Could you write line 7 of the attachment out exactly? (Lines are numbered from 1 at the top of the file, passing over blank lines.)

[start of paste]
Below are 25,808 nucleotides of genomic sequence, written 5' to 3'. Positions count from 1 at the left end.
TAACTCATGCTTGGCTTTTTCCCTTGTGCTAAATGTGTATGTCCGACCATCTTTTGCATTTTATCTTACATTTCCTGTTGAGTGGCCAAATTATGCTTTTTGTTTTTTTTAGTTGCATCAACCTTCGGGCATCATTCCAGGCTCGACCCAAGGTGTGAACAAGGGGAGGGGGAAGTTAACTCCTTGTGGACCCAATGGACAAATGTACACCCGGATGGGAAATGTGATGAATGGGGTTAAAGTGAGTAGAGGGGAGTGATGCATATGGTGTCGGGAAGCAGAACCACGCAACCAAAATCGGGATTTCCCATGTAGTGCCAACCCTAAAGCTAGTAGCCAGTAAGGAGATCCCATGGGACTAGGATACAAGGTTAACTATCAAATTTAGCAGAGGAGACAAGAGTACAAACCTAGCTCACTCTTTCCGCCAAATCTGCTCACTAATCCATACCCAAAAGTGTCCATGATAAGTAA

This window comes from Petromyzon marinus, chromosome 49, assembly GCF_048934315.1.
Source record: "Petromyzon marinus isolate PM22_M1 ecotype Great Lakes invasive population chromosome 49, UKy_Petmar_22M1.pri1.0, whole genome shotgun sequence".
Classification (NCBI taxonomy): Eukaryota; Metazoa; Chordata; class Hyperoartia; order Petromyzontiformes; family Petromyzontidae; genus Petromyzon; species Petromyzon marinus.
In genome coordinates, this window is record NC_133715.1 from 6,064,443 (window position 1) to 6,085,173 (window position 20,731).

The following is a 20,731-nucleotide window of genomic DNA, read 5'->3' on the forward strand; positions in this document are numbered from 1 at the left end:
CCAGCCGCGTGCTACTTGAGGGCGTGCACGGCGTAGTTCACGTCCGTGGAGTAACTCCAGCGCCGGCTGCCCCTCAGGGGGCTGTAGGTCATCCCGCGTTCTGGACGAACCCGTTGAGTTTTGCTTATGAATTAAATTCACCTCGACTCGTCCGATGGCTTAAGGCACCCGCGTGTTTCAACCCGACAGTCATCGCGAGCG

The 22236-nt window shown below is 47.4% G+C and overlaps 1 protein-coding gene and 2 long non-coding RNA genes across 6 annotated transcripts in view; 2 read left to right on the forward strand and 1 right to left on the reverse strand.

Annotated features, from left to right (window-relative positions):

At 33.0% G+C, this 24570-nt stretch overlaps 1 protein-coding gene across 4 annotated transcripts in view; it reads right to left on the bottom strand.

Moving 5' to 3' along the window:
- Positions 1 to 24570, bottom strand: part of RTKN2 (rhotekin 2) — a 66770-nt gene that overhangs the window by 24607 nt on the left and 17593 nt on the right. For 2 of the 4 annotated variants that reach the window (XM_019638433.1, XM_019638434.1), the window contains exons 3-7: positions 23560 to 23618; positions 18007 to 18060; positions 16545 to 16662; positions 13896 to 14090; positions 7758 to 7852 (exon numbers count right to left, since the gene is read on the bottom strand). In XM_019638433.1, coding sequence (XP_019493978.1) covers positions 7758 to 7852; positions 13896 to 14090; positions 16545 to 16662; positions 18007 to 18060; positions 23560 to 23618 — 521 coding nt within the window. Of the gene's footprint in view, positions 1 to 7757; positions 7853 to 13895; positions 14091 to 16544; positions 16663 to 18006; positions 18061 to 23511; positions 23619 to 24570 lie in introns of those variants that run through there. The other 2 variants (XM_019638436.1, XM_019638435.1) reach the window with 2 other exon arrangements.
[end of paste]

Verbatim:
The following is a 20,731-nucleotide window of genomic DNA, read 5'->3' on the forward strand; positions in this document are numbered from 1 at the left end: